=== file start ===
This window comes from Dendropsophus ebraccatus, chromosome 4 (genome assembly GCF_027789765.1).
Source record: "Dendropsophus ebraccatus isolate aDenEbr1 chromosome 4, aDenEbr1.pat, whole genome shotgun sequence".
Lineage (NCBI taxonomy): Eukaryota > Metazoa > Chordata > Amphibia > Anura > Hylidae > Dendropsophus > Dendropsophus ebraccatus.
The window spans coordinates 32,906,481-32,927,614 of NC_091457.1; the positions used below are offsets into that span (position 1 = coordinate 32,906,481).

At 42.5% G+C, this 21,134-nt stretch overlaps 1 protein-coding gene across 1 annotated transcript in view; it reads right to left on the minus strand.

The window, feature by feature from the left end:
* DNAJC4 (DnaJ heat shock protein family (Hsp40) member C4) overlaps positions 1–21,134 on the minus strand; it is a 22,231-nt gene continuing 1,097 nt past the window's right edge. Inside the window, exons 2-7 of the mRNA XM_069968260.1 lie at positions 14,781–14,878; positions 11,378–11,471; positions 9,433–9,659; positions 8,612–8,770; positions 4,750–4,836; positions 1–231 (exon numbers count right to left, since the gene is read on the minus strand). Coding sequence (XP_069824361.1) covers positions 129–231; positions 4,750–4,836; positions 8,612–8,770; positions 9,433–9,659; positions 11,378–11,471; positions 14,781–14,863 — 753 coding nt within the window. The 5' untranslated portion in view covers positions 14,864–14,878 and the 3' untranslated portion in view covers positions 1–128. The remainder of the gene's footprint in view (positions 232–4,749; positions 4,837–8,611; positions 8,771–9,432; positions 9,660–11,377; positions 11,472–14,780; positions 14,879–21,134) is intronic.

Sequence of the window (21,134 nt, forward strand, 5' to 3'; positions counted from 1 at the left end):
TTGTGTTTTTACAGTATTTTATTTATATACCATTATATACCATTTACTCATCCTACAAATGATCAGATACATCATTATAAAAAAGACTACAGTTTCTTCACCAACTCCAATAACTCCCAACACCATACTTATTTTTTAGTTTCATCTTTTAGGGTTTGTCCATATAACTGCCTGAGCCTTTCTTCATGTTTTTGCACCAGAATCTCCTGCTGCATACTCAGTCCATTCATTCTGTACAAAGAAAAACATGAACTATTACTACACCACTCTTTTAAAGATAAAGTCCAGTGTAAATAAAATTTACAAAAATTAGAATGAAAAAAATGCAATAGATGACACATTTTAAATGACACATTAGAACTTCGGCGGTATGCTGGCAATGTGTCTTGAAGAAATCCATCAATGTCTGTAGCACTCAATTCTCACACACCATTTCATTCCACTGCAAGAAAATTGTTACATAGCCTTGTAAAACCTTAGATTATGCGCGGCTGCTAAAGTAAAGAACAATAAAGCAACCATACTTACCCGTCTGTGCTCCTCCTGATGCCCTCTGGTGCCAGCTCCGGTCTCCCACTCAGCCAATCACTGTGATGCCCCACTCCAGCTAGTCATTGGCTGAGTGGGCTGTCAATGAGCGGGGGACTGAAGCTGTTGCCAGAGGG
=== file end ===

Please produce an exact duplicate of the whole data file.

This window comes from Dendropsophus ebraccatus, chromosome 4 (genome assembly GCF_027789765.1).
Source record: "Dendropsophus ebraccatus isolate aDenEbr1 chromosome 4, aDenEbr1.pat, whole genome shotgun sequence".
Lineage (NCBI taxonomy): Eukaryota > Metazoa > Chordata > Amphibia > Anura > Hylidae > Dendropsophus > Dendropsophus ebraccatus.
The window spans coordinates 32,906,481-32,927,614 of NC_091457.1; the positions used below are offsets into that span (position 1 = coordinate 32,906,481).

At 42.5% G+C, this 21,134-nt stretch overlaps 1 protein-coding gene across 1 annotated transcript in view; it reads right to left on the minus strand.

The window, feature by feature from the left end:
* DNAJC4 (DnaJ heat shock protein family (Hsp40) member C4) overlaps positions 1–21,134 on the minus strand; it is a 22,231-nt gene continuing 1,097 nt past the window's right edge. Inside the window, exons 2-7 of the mRNA XM_069968260.1 lie at positions 14,781–14,878; positions 11,378–11,471; positions 9,433–9,659; positions 8,612–8,770; positions 4,750–4,836; positions 1–231 (exon numbers count right to left, since the gene is read on the minus strand). Coding sequence (XP_069824361.1) covers positions 129–231; positions 4,750–4,836; positions 8,612–8,770; positions 9,433–9,659; positions 11,378–11,471; positions 14,781–14,863 — 753 coding nt within the window. The 5' untranslated portion in view covers positions 14,864–14,878 and the 3' untranslated portion in view covers positions 1–128. The remainder of the gene's footprint in view (positions 232–4,749; positions 4,837–8,611; positions 8,771–9,432; positions 9,660–11,377; positions 11,472–14,780; positions 14,879–21,134) is intronic.

Sequence of the window (21,134 nt, forward strand, 5' to 3'; positions counted from 1 at the left end):
TTGTGTTTTTACAGTATTTTATTTATATACCATTATATACCATTTACTCATCCTACAAATGATCAGATACATCATTATAAAAAAGACTACAGTTTCTTCACCAACTCCAATAACTCCCAACACCATACTTATTTTTTAGTTTCATCTTTTAGGGTTTGTCCATATAACTGCCTGAGCCTTTCTTCATGTTTTTGCACCAGAATCTCCTGCTGCATACTCAGTCCATTCATTCTGTACAAAGAAAAACATGAACTATTACTACACCACTCTTTTAAAGATAAAGTCCAGTGTAAATAAAATTTACAAAAATTAGAATGAAAAAAATGCAATAGATGACACATTTTAAATGACACATTAGAACTTCGGCGGTATGCTGGCAATGTGTCTTGAAGAAATCCATCAATGTCTGTAGCACTCAATTCTCACACACCATTTCATTCCACTGCAAGAAAATTGTTACATAGCCTTGTAAAACCTTAGATTATGCGCGGCTGCTAAAGTAAAGAACAATAAAGCAACCATACTTACCCGTCTGTGCTCCTCCTGATGCCCTCTGGTGCCAGCTCCGGTCTCCCACTCAGCCAATCACTGTGATGCCCCACTCCAGCTAGTCATTGGCTGAGTGGGCTGTCAATGAGCGGGGGACTGAAGCTGTTGCCAGAGGG